Solving wicked problems

Solving wicked problems

John Foxe
Director, the Ernest J. Del Monte Institute for Neuroscience
Kilian J. and Caroline F. Schmitt Chair in Neuroscience

Autism. Parkinson’s disease. Addiction. Fifteen percent of the world’s population suffers from a major neurological disorder. And if you’re not affected personally, you’re feeling the economic impact. Considering treatment, lost income, social supports, and more, the global cost of mental illness is expected to reach $6 trillion by 2030, more than diabetes, respiratory disorders, and cancer combined.* Confronting these truly wicked problems demands a bold approach.

At the Ernest J. Del Monte Neuromedicine Institute, John Foxe is taking that approach. He is building teams of internationally-regarded neuroscientists to help “unravel the deep mysteries of the brain” and ultimately ease the suffering of millions.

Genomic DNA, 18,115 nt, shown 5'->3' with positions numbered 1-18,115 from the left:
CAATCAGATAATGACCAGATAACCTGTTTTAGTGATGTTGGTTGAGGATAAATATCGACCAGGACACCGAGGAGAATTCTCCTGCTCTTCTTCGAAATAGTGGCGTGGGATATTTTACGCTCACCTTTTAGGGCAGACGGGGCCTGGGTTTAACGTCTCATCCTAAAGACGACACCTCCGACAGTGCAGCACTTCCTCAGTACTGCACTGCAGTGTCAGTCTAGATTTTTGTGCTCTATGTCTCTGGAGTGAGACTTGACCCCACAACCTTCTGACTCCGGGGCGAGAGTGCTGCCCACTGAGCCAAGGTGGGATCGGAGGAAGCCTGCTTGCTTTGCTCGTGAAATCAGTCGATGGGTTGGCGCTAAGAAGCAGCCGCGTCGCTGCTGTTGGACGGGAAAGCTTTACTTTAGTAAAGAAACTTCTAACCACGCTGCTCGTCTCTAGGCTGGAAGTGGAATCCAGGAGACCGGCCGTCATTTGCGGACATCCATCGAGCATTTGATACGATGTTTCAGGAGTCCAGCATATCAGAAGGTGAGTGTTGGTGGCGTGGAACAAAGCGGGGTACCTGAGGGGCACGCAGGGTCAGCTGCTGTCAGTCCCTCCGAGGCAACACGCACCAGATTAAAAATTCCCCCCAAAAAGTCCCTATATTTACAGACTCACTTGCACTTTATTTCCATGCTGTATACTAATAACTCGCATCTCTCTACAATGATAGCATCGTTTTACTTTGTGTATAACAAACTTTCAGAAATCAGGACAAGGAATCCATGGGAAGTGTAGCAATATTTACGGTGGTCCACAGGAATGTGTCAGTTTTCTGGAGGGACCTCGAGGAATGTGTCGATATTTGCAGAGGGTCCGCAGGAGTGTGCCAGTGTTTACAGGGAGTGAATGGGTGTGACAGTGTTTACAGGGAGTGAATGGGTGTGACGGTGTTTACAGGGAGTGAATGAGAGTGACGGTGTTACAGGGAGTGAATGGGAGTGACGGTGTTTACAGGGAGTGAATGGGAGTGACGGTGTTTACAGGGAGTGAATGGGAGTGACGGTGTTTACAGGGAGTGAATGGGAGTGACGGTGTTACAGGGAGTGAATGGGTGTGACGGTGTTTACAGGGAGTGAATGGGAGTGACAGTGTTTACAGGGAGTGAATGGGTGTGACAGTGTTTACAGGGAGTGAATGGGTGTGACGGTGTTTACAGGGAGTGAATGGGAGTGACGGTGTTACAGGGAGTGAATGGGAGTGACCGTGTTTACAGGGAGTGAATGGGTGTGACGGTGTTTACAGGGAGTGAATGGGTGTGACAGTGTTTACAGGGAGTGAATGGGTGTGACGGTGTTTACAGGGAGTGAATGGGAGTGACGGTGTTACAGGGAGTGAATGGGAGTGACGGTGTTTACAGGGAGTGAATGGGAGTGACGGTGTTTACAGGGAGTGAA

The scope of Foxe’s work is broad. He is leading the Medical Center’s participation in a landmark study created by the National Institutes of Health to track the biological and behavioral development of more than 10,000 children from adolescence through early adulthood. Twenty other research sites across the country are also participating in this effort to better understand how children’s experiences—such as screen time, sleep patterns, participation in sports or music, and more—impact brain maturation, academic achievement, social development, behavior, and overall health.

*Source: World Economic Forum

Invest in discovery
To learn more about how you can support the innovative research taking place at the Del Monte Institute, contact James O’Brien, senior director of advancement for neuroscience, at (585) 276-6877.

—Margaret Bogumil and Michelle Hildreth, October 2017

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